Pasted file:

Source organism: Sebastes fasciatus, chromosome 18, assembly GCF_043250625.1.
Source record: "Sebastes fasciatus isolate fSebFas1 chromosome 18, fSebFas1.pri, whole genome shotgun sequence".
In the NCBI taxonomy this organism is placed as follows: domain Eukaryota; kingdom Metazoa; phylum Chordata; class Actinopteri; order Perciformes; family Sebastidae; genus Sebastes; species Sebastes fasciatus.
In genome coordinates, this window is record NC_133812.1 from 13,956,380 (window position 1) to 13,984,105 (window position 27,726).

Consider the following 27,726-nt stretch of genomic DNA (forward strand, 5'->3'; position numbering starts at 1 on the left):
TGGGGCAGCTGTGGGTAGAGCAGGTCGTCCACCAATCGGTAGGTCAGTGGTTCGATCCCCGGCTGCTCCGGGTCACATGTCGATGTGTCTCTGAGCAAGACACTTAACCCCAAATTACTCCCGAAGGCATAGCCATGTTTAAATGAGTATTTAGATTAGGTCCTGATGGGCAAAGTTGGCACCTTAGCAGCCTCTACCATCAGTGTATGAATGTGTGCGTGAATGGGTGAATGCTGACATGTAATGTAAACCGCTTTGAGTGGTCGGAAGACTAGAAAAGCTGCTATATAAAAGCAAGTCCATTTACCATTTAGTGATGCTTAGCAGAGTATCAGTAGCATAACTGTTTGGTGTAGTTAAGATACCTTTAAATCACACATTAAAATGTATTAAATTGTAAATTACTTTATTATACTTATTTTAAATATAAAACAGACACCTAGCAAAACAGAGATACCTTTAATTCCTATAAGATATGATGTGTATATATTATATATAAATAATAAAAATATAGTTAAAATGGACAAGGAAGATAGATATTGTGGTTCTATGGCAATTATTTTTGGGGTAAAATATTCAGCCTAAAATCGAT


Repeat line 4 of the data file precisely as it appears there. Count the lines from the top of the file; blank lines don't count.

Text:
In genome coordinates, this window is record NC_133812.1 from 13,956,380 (window position 1) to 13,984,105 (window position 27,726).